"To-morrow is the Fête Dieu," said she. "I'll go to the early mass so that I can come back and stay with the baby while you two go to the later mass. You will see the priests in their robes of ceremony, the Holy Relics, and a thousand children in the procession. It is too lovely,—all those little things with their baskets of flowers, throwing petals in the path of the priests. Who can tell," she went on in a whispered aside to her neighbor, "it may impress them. One never knows when new converts are to be added to the blessed Church!"

"And I shall look at the baby," said the Doctor from Warsaw. "Children are my specialty. That is why I am here, observing in the clinics of Paris, you see. I shall come to your room to-morrow after breakfast. Being an American mother, I suppose you give your baby orange juice?"

"Certainly I give her orange juice," said I; "it is good for her."

"Au contraire! au contraire!" cried the Doctor, waving his hands. The Doctor was always "au contraire" no matter what was said and who said it. Polish character.

In a corner was a tiny table for one. It was for the starboarder, a young Roumanian, who wore a purple tie held together by a large amethyst ring. Possibly he wore it because he believed in the ancient legend about amethysts being good to prevent intoxication. When we entered upon the scene he was still in high favor. His downfall came later and had to do with a wide-awake concierge and a luckless kiss at the front door.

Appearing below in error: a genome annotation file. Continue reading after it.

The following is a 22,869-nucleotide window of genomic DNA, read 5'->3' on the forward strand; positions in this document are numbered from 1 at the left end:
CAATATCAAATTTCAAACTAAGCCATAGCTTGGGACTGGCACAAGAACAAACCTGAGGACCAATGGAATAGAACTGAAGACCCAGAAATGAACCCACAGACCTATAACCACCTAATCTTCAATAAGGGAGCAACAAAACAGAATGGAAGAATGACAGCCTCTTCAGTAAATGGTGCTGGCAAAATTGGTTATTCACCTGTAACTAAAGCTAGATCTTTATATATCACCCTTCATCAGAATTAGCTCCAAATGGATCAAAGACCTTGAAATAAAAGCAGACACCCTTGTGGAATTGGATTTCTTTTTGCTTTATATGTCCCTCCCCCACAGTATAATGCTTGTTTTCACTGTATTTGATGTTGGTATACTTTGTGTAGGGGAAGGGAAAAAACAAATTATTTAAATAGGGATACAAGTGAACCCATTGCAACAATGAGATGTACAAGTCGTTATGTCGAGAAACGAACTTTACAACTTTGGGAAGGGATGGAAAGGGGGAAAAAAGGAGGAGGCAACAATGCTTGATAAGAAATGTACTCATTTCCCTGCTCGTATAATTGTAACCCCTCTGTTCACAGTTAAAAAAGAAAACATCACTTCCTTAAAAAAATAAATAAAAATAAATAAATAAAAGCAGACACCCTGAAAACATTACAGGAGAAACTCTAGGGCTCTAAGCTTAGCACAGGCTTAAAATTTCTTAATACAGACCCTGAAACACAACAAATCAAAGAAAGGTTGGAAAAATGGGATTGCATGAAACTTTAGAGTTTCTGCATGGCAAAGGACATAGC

The food we had was the kind we used to have in Paris when many visitors came here with no better excuse than to enjoy the cuisine. Mademoiselle gave us two meat dishes for each meal. If you did not like calves' liver, Louis would do a trick that landed a steaming plate of crisp fried eggs (fried in butter, you remember) before you. And that without being told. Behind the scenes was Victorine.

Victorine invited me into her kitchen to learn how to make sauce piquante.

"Are you married, Victorine?" I queried.

"My cookstove is my husband," she laughed; "his heart is good and warm and he never leaves me."

During meals Mademoiselle was to be found in the kitchen. She did the carving herself and tasted everything before it was passed through a window to Louis.

There was no felt covering under the table-cloth. The serving of the meal competed with piping, high-pitched, excited voices. Perhaps I oughtn't to say excited, but the Frenchman in his most ordinary matter of fact conversation sounds excited to the Anglo-Saxon. He asks you to pass the bread in the same tone you would use in announcing an event of moment. At each place was a glass knife-and-fork rest. In France, unless the first dish happens to be fish, you keep the same knife and fork. This is the custom in the best of homes. We are prodigal of cutlery where the French are prodigal of plates. The same knife and fork didn't matter, because the food was so good. Nor does it matter to-day, because now there is only one meat dish. Times have changed.

If fruit or pudding ran out, Mademoiselle opened a section of the wall, finding the key on a bunch that was suspended from her belt on a piece of faded black tape. From the cupboard she took tiny glasses filled with confiture or perhaps a paste made of mashed chestnuts and flour slightly sweetened. The glasses, to the touch, were cylindrical, but when you had broken the paper pasted across the top and had eaten half way down, the space was no wider than the fat part of your tea spoon. If your glass was a cylinder outside, on the inside it was an inverted cone.